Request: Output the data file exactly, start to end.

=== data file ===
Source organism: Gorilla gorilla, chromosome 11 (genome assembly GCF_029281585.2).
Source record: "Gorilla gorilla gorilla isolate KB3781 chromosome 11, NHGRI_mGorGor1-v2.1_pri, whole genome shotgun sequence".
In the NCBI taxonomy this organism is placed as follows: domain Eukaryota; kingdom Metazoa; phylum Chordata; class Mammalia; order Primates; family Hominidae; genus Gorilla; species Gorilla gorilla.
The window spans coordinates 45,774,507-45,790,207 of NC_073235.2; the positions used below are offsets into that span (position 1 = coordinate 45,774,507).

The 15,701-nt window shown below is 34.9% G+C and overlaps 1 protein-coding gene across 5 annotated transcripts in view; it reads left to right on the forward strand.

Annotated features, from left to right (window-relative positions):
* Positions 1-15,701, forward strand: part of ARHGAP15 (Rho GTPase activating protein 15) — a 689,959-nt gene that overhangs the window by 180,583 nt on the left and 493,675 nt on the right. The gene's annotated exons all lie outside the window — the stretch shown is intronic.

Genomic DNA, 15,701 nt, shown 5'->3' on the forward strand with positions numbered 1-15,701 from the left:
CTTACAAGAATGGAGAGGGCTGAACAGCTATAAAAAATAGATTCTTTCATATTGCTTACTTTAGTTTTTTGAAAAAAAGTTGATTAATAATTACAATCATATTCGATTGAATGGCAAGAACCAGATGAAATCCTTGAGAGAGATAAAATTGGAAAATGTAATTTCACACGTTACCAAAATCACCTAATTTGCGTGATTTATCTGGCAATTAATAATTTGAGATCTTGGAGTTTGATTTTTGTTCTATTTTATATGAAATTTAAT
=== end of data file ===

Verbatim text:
Source organism: Gorilla gorilla, chromosome 11 (genome assembly GCF_029281585.2).
Source record: "Gorilla gorilla gorilla isolate KB3781 chromosome 11, NHGRI_mGorGor1-v2.1_pri, whole genome shotgun sequence".
In the NCBI taxonomy this organism is placed as follows: domain Eukaryota; kingdom Metazoa; phylum Chordata; class Mammalia; order Primates; family Hominidae; genus Gorilla; species Gorilla gorilla.
The window spans coordinates 45,774,507-45,790,207 of NC_073235.2; the positions used below are offsets into that span (position 1 = coordinate 45,774,507).

The 15,701-nt window shown below is 34.9% G+C and overlaps 1 protein-coding gene across 5 annotated transcripts in view; it reads left to right on the forward strand.

Annotated features, from left to right (window-relative positions):
* Positions 1-15,701, forward strand: part of ARHGAP15 (Rho GTPase activating protein 15) — a 689,959-nt gene that overhangs the window by 180,583 nt on the left and 493,675 nt on the right. The gene's annotated exons all lie outside the window — the stretch shown is intronic.

Genomic DNA, 15,701 nt, shown 5'->3' on the forward strand with positions numbered 1-15,701 from the left:
CTTACAAGAATGGAGAGGGCTGAACAGCTATAAAAAATAGATTCTTTCATATTGCTTACTTTAGTTTTTTGAAAAAAAGTTGATTAATAATTACAATCATATTCGATTGAATGGCAAGAACCAGATGAAATCCTTGAGAGAGATAAAATTGGAAAATGTAATTTCACACGTTACCAAAATCACCTAATTTGCGTGATTTATCTGGCAATTAATAATTTGAGATCTTGGAGTTTGATTTTTGTTCTATTTTATATGAAATTTAAT